What's news: Harvey Weinstein has turned himself in to authorities in New York and was charged with rape. Also: Some advertisers are suspending work with Morgan Freeman, Universal wins James Bond international rights and Lucasfilm is plotting a Boba Fett film with Logan director James Mangold. — Erik Hayden
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More than seven months after sexual misconduct allegations involving Harvey Weinstein first surfaced publicly, the disgraced mogul has turned himself into authorities at the first precinct in Manhattan on Friday, Tatiana Siegel writes:
Weinstein was charged with rape, a criminal sex act, sex abuse and sexual misconduct for encounters with two women, according to a statement from the NYPD, and he is expected to be arraigned later today.
Wearing a white button-down shirt and light-blue sweater under a black blazer and gray pants and carrying two books, Weinstein entered the first precinct police station in Manhattan's Tribeca neighborhood, just blocks away from his longtime Weinstein Co. offices.
Morgan Freeman fallout...
► The CNN news break: "In all, 16 people spoke to CNN about Freeman as part of this investigation, eight of whom said they were victims of what some called harassment and others called inappropriate behavior by Freeman."
+ SAG-AFTRA review: "Given Mr. Freeman recently received one of our union's most prestigious honors recognizing his body of work, we are therefore reviewing what corrective actions may be warranted at this time."
+ Losing sponsors: Ad Age reports that, "Marketers are beginning to distance themselves from Morgan Freeman following allegations of inappropriate behavior. Visa said Thursday it was suspending all marketing featuring the actor, while TransLink, the Vancouver transit system, said it would be pausing its collaboration."
Elsewhere in film...
► Lucasfilm developing Boba Fett movie. James Mangold is writing and will direct a Star Wars stand-alone movie centered on the bounty hunter and fan-favorite. Simon Kinberg will co-write and produce the project, sources say.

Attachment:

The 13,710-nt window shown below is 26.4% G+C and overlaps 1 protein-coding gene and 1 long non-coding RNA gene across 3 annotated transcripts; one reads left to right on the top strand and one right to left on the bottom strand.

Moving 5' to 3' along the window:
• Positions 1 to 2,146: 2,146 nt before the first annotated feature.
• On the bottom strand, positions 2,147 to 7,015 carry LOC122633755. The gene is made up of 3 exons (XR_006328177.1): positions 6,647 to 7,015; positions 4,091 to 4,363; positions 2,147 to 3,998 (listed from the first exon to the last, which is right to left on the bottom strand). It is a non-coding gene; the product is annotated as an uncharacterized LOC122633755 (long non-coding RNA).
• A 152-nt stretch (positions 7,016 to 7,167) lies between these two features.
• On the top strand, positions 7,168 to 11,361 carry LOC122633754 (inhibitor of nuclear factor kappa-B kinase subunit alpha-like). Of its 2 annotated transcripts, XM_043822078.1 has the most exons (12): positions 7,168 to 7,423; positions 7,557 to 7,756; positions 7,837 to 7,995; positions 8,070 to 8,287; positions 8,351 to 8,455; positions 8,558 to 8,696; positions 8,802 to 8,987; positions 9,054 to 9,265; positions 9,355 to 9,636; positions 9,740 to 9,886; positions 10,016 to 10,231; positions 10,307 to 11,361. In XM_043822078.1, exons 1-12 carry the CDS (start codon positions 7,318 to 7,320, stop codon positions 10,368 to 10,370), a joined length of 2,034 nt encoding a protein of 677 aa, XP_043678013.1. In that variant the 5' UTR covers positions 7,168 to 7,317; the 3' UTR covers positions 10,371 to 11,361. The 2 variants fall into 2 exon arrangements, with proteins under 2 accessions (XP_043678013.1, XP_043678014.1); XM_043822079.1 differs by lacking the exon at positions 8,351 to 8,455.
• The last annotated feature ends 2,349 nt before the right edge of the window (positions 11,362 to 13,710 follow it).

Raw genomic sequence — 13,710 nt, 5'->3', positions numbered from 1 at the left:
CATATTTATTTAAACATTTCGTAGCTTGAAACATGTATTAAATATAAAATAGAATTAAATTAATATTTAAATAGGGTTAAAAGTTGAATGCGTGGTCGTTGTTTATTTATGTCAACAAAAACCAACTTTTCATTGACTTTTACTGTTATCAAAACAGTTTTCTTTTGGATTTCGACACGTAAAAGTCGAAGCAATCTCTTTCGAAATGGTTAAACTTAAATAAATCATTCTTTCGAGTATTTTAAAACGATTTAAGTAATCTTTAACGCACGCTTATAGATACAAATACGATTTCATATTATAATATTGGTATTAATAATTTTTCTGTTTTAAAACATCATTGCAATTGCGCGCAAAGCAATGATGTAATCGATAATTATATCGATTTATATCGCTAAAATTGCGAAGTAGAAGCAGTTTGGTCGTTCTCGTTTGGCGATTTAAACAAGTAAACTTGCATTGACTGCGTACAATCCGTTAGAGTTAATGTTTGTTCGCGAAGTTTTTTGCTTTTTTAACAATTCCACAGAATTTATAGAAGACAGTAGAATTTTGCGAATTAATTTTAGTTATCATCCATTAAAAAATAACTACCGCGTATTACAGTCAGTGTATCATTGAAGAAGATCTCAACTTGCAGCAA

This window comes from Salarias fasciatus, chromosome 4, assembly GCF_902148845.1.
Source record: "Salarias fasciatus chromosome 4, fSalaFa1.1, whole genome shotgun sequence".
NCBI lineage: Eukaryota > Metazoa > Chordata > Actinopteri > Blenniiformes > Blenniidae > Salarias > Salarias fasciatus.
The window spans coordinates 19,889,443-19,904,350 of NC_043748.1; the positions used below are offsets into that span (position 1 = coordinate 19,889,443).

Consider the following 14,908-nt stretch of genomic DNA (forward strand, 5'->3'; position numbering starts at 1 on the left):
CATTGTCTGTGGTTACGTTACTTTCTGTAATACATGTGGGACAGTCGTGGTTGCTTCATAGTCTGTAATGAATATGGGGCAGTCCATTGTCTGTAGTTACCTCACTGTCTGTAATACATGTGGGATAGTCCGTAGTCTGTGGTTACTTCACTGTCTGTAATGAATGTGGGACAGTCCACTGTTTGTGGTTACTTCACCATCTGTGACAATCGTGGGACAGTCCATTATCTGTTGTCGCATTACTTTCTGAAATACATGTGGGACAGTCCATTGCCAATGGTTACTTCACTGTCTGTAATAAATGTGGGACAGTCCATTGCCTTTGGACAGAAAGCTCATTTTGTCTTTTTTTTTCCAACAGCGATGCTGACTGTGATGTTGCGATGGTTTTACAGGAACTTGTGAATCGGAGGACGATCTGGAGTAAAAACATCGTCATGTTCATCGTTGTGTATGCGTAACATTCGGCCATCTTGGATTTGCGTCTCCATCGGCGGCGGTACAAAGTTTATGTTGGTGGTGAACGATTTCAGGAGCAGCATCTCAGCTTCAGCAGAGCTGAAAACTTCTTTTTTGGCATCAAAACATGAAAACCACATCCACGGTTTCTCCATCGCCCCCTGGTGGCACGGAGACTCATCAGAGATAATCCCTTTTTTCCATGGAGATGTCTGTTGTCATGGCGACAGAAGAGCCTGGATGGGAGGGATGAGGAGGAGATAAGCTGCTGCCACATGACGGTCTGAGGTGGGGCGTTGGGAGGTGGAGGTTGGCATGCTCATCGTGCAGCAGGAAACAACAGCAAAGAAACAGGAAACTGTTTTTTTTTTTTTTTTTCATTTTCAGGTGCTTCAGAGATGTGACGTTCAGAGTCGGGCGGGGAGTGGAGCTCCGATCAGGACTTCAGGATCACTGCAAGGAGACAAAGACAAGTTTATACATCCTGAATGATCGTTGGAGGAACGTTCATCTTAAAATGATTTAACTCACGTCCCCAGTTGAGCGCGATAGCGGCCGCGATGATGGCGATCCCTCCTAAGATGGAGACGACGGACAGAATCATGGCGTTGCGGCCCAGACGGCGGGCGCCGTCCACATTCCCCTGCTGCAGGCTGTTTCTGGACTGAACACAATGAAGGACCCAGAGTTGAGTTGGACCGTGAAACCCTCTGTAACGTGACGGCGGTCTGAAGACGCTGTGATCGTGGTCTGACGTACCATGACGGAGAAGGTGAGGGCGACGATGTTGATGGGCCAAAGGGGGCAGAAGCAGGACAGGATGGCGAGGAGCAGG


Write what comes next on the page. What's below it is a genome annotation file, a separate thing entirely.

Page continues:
► Universal wins James Bond int'l bidding. After a battle amongst majors, the studio has nabbed the international distribution rights to the 25th installment of the franchise. Domestic will be handled by MGM/Annapurna.
► Netflix reteams with Dee Rees for Didion drama. The streamer will back the director and distribute the adaptation of the Joan Didion book The Last Thing He Wanted, which is set to star Anne Hathaway.
► Disney's Incredibles 2 hits tracking. The sequel is aiming for a huge box-office debut of $140M-plus in North America. If so, that would make it the best domestic start ever for an animated movie, exceeding the $135M launch of Finding Dory.
^Which films could screen at Venice Film Fest this year? The possibilities include Claire Foy, Ryan Gosling and Damien Chazelle's First Man, Barry Jenkins' If Beale Street Could Talk, Jacques Audiard's The Sisters Brothers, Mike Leigh's Peterloo and Yorgos Lanthimos' The Favorite. And more.
► China names new head of film bureau. Veteran bureaucrat Wang Xiaohui has been named the head of the newly restructured bureau, which was integrated under the Propaganda Department in March.
► Lionsgate beats earnings forecast. The Motion Picture Group saw revenue fall 35 percent to $424.9M, against a year-earlier $654M, on a smaller theatrical slate. But the studio exceeded Wall Street forecasts after acquiring Starz to raise its profile in the TV space.
► Netflix's Ibiza comedy, reviewed. Gillian Jacobs, Vanessa Bayer and Phoebe Robinson play friends on a sex- and drugs-filled Spanish vacation in this raunchy film. The takeaway: "Not much of a party."
► Shia LaBeouf's meta-biopic adds to cast. Maika Monroe has joined the cast of Honey Boy. Lucas Hedges and Noah Jupe are already shooting the indie that was co-written by LaBeouf and tells a story about LaBeouf's relationship with his father.
► Red Granite goes missing From Papillon poster. The troubled company’s name is absent from the credits of the big-budget remake that was the only film left on its slate after becoming embroiled in a multi-billion dollar corruption scandal. Details.
Directly or obliquely, dozens of scripted series are dealing with the Trump presidency and the climate it was born out of on a now-weekly basis, Michael O'Connell writes: